Schwarcz scholarship finds novel solutions to large-scale economic problems
Professor Steven L. Schwarcz has focused much of his recent research and scholarship on developing novel solutions to two complex problems plaguing the global economy: systemic risk and sovereign debt crises.
The past seven years have seen five separate sovereign debt crises arise in Europe alone, each one depressing local and regional economies and affecting global markets still reeling from the financial crisis. Even though Argentina recently reached a deal with certain of its creditors over its 2001 default on $95 billion in debt, other nations continue to face unsustainable debt burdens. And the ongoing debates over big banks and other financial entities, whose collapse could trigger another global financial meltdown, signal dissatisfaction and disagreement over the policies enacted to prevent such an occurrence after the financial crisis’ bank bailouts.
Both sovereign debt crises and the collapse of systemically important firms can cause financial hardship for millions of people, says Schwarcz, the Stanley A. Star Professor of Law & Business and founding director of Duke’s Global Financial Markets Center. “Addressing these problems is a humanitarian concern.”
Addressing sovereign debt from Albany
Schwarcz points to New York State law as a possible solution to many international sovereign debt crises.
Because about half of the world’s sovereign debt contracts are currently governed by New York law, the state legislature could pass domestic legislation that makes it more realistic to resolve debt crises, Schwarcz says. For instance, changing the voting requirements in those contracts to allow supermajority voting of creditors — rather than the unanimous vote often currently required, which encourages holdout behavior —could make the debt restructuring process much more rational and predictable for both nations and their creditors, he says.
“Equitable sovereign debt restructuring would be to everyone’s benefit. And it would reduce the chance of a debt crisis triggering another systemic economic collapse.”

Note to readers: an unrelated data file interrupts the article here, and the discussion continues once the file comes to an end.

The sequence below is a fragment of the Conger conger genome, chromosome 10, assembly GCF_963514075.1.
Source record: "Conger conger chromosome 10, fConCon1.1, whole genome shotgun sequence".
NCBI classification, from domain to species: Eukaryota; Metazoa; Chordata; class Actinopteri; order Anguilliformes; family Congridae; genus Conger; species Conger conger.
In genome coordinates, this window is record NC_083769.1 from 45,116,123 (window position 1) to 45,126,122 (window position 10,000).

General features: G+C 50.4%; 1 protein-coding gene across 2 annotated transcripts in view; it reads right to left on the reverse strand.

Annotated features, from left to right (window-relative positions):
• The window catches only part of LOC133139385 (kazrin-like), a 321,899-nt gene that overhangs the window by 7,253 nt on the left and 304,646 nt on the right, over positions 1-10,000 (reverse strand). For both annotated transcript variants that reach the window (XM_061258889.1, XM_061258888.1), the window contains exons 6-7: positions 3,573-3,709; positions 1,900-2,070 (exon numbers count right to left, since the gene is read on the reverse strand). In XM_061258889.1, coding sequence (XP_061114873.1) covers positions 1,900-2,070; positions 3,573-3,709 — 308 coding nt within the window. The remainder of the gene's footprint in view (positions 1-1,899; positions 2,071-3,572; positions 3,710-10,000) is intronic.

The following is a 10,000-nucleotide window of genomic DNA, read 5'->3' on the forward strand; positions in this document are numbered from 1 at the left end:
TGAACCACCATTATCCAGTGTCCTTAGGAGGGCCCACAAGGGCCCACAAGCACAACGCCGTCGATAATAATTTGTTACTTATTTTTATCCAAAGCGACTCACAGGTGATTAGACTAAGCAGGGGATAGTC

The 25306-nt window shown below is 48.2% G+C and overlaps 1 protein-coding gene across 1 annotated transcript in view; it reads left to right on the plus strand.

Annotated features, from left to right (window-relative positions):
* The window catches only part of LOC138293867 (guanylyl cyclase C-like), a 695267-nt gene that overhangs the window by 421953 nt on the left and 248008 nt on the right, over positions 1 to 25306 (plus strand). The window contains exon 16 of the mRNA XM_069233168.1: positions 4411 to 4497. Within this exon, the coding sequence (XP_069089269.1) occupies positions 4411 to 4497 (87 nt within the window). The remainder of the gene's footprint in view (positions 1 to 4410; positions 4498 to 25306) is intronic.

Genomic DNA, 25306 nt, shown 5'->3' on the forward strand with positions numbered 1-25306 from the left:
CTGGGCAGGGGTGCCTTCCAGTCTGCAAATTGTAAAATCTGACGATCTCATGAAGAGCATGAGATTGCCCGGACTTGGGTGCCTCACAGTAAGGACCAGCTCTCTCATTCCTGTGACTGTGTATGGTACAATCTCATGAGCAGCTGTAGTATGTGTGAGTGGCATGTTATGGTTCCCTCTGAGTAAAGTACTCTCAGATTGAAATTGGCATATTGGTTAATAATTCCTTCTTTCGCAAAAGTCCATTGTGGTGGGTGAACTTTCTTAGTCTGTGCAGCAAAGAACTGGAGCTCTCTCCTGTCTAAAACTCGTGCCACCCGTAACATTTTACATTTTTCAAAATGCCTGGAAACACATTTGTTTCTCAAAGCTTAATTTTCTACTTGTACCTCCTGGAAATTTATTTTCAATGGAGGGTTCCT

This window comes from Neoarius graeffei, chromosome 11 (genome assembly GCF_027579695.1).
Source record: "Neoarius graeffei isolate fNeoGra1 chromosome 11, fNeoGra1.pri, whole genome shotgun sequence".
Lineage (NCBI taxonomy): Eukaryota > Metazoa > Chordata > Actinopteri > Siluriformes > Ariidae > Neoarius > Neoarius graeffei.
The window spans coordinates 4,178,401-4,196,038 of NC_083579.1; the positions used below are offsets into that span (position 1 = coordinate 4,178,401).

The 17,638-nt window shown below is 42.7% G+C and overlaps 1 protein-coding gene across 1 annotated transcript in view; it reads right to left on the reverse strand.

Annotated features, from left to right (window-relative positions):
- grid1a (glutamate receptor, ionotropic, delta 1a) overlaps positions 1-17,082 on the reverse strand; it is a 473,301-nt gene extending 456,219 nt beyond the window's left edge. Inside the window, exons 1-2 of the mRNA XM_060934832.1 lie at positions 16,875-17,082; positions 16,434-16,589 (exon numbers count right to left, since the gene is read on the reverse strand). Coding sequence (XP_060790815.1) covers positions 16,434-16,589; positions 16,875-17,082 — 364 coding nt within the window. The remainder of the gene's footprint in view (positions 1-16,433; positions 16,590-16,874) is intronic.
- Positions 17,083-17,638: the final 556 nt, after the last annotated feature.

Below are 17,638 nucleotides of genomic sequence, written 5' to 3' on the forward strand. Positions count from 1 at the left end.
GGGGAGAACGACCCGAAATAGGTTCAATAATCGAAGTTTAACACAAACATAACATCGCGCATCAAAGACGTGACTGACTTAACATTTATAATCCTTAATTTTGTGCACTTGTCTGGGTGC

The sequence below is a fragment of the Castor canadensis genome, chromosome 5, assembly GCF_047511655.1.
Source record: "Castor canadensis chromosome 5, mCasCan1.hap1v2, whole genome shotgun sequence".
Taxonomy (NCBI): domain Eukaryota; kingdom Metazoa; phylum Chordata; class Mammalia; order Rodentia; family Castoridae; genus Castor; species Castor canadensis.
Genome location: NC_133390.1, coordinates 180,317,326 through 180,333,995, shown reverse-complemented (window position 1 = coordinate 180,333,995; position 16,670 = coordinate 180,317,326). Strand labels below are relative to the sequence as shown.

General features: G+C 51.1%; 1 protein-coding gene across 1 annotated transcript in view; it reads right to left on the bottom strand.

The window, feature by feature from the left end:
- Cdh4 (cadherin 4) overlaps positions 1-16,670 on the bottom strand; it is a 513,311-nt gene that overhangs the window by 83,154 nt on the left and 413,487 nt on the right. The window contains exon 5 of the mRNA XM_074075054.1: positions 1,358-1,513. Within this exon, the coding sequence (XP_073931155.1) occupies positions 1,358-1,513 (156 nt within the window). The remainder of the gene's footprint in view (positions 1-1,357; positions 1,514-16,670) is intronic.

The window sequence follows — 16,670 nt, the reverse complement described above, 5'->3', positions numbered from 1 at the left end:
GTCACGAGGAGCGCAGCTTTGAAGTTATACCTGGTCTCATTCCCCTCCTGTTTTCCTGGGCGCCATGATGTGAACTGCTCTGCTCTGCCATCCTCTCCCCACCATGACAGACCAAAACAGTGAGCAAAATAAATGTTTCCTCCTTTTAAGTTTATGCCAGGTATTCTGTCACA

Schwarcz has written about his proposal in a recently published article, “Sovereign Debt Restructuring: A Model-Law Approach”, as well as in a policy paper for the Center for International Governance Innovation (CIGI) where he is a senior fellow, and in news commentary.
Encouraging corporate responsibility without dulling profitability
In his forthcoming article “Misalignment: Corporate Risk-Taking and Public Duty”, Schwarcz argues that corporate governance is the key to controlling excessive risk-taking by systemically important firms. Excessive risk-taking has been a focus for regulators since the financial crisis, but settling on a policy that ensures public safety without restricting the kinds of risk-taking that can allow firms to thrive has been a sticking point.
Although governments worldwide, including the United States, have issued an array of regulations to attempt to curb that risk-taking by aligning director and shareholder interests, those regulations implicitly assume that shareholders would oppose excessively risky business ventures. That leaves a critical misalignment, Schwarcz says: because much of the harm from a systemically important firm’s failure would be externalized onto the public, endangering the larger economy, such a firm can engage in risk-taking ventures that are expected to benefit shareholders but to harm the public.
To reduce that harm, Schwarcz proposes a “public governance duty” which, he says, would help to control excessive risk-taking without stemming profit potential. Under this proposal, corporate managers deciding on certain types of risky projects would have to assess risk using a simplified cost-benefit analysis to ensure that the shareholder benefits are expected to considerably outweigh any systemic costs to the public. Schwarcz’s proposal would enable managers to realistically make this risk assessment, while being protected by the business judgment rule.
“Some risk-taking is necessary, even desirable,” he says. “But the financial crisis showed that we need some way to protect the public from the kinds of risks that could drastically harm the economy.”
Schwarcz has also written about the public governance duty on Harvard’s Corporate Governance and Financial Regulation blog, and spoken about it in lectures at universities in the United States and abroad. He also is working on another article, “Rethinking Corporate Governance for a Bondholder Financed, Systemically Risky World”, which argues that bondholders, who are more risk averse than shareholders, should be included in the governance of systemically important firms. The inclusion of bondholders not only could help to reduce systemic risk, he contends, but also is merited by two crucial changes in the bond markets: that bonds have dwarfed equity shares as the source of corporate financing, and that bondholders now typically trade their securities instead of holding them to maturity, giving bondholders (like shareholders) a vested interest in their firm’s performance. He also shows how bondholders could be included in the governance of systemically important firms without impairing legitimate corporate profit-making.